The European Independent Film Festival (ÉCU) April 1, 2 and 3 in Paris

28 Mar

“We enable storytellers to tell their stories, said Scott Hilier founder and president of The European Independent Film Festival (ÉCU). He goes on to say it takes courage, hard work, passion and a dream to make a film and then project your soul on screen. The essence of our festival is the raw emotion we evoke and the reactions and discussions that ensue afterwards.”

What began as a “light-bulb” moment in the middle of the night 6 years ago, Scott Hilier and his team have since developed into an incredible platform that is committed to being at the center of discovery, promotion and projection of the very best independent filmmaking talent from around the world. On April 1, 2 and 3 ÉCU will showcase 77 films from 26 countries in Paris that demonstrate quality, innovation and independence in both form and content.

The transcontinental festival has twelve categories of films in this highly esteemed competitive event. While ÉCU’s goal is to bring worldwide attention to European independent filmmakers, there are also four foreign categories open to independent filmmakers from the Americas, Africa and Asia. Joel Mandina, public relations manager of the festival, says, “The European Independent Film Festival is quickly becoming one of the premiere entertainment and cultural events in Europe.” Click here to purchase tickets and view screening locations or you can purchase tickets at

ÉCU’s films encapsulate creativity, diversity, beauty, insight, imagery, passion, heart and soul. There is something for everyone. Below are some highlights from this year’s compelling films. Click here to browse through all of the films and trailers.

April Chill, student film directed by Tornike Bziava

At 4 o’clock in the morning, on April 9th 1989, the Soviet troops violently quelled a peaceful demonstration in Tblisi (Georgia). 22 innocent lives fell victim to this atrocious act. APRIL CHILL tells the story of the awakening of human instinct in a Soviet military service man, thanks to a young Georgian dancer.

Cairo Exit, feature film directed by Hesham Issawi

This slice-of-life tale takes place in the life of an 18 years-old Amal Iskander, an Egyptian Coptic girl. During one of her delivery jobs on a battered scooter between homes and businesses the scooter is stolen. Her boss fires her. She wonders of her future after revealing to her sullen, unemployed boyfriend, Tarek, that she’s two months pregnant. Tarek is disturbed by the news and informs her that he’s leaving the country by way of boat for Greece. He gives her the choice; either leaves the country with him or have an abortion.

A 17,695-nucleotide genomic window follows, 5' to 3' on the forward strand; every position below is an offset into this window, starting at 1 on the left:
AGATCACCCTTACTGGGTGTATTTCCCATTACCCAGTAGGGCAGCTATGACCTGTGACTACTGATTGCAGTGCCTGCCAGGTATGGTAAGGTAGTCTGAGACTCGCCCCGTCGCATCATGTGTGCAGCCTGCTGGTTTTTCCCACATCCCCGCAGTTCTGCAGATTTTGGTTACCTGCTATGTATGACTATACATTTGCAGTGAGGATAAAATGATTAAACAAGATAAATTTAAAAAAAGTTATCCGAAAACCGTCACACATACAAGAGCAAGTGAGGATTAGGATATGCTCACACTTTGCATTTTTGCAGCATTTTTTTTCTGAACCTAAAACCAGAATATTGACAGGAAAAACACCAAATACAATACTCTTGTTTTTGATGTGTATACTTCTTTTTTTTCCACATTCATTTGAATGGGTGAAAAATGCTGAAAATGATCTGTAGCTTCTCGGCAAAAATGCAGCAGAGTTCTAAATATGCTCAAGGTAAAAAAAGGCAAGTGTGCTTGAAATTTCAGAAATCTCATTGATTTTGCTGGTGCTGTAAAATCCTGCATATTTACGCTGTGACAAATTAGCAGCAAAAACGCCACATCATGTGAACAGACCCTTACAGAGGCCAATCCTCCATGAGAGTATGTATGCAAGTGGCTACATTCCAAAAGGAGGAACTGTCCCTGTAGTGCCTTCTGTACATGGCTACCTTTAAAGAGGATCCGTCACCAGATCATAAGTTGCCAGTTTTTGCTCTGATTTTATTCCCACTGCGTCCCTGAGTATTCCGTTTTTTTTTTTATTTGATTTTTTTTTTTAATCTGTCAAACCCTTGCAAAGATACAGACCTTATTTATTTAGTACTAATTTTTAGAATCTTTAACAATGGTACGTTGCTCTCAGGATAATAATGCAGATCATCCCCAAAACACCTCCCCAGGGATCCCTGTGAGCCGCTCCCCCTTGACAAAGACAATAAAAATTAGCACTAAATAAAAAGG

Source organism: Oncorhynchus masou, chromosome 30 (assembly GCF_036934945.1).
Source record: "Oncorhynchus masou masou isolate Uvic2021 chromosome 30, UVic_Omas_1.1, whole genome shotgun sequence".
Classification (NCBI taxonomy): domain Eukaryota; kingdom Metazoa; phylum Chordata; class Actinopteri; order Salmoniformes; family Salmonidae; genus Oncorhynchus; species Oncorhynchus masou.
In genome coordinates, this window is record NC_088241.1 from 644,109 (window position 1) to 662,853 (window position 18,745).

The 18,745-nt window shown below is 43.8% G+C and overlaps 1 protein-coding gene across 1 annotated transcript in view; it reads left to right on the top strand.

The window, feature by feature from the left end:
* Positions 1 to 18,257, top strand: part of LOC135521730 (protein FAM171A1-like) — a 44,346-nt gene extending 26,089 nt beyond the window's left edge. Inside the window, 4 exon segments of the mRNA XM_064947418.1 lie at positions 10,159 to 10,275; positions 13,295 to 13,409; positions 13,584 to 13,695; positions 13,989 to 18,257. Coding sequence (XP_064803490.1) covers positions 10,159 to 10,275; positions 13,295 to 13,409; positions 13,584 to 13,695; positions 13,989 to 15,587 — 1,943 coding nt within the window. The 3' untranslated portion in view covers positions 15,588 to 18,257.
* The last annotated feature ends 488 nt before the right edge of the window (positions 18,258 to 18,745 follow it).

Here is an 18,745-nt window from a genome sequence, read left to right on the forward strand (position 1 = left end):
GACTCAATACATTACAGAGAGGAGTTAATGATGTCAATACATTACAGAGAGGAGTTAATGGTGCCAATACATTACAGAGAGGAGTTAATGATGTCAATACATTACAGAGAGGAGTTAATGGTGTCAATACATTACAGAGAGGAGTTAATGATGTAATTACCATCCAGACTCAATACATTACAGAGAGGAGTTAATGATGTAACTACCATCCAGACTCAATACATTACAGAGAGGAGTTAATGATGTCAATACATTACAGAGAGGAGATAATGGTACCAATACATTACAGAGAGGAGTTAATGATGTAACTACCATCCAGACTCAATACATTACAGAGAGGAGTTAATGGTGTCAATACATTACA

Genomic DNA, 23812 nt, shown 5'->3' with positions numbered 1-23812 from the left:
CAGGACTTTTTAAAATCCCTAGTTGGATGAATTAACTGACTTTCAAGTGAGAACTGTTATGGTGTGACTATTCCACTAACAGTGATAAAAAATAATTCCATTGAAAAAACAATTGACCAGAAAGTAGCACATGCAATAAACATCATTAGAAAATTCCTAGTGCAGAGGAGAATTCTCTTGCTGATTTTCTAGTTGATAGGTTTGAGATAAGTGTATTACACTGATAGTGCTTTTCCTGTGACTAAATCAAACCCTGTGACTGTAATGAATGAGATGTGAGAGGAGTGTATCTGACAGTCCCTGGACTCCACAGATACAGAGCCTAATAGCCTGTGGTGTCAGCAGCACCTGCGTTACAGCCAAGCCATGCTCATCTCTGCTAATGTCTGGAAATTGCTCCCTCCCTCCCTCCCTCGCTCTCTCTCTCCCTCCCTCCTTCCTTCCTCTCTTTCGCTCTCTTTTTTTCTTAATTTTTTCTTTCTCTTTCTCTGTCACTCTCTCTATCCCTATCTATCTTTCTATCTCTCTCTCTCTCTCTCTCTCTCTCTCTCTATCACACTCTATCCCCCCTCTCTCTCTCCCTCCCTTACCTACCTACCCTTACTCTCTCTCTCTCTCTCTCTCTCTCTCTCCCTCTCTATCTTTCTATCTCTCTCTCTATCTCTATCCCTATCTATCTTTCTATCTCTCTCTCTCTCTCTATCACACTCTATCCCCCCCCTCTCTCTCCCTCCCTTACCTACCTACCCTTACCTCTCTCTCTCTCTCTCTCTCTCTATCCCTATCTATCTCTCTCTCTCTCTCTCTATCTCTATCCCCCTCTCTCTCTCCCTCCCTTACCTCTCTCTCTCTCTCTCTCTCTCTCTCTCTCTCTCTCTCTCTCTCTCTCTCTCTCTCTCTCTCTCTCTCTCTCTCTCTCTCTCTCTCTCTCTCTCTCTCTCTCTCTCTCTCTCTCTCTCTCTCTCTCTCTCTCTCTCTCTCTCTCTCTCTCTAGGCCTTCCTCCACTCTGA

Salam Rugby, documentary directed by Faramarz Beheshti

In 2004, the first women rugby class was organized in Tehran. A Few months later, Ahmadinejad was elected president of Iran. Over a 7000 Km journey, we meet some of the women who are trying to learn this new game, despite the Talibanization programs, introduced by the new president.

Jesus comes to Town, dramatic short directed by Kamal John Iskander

A group of underworld gamblers hang out at King Henry’s Social Club, on the wrong side of the tracks. Eyeball O’ Reilly, Darlin’ Lil, and The Man – the best card shark in town – are in the middle of a cash game when a local street hustler, BedHead Ned, arrives with some smokes, whiskey, and the word on the street. He alerts them that the Messiah’s in town and he’s one hell of a card shark.

Beatles Stories, documentary directed by Seth Swirsky

A huge fan of The Beatles growing up in the 60s, Seth Swirsky filmed people, famous and not, who had a personal story about themselves and the “Fab Four”. The project resulted in some never-before-heard, “Beatles Stories.”

The festival is an incredible platform for these dedicated filmmakers and storytellers. Join them this weekend and view the incredible heart and soul of these filmmakers while being moved and inspired by their riveting stories.


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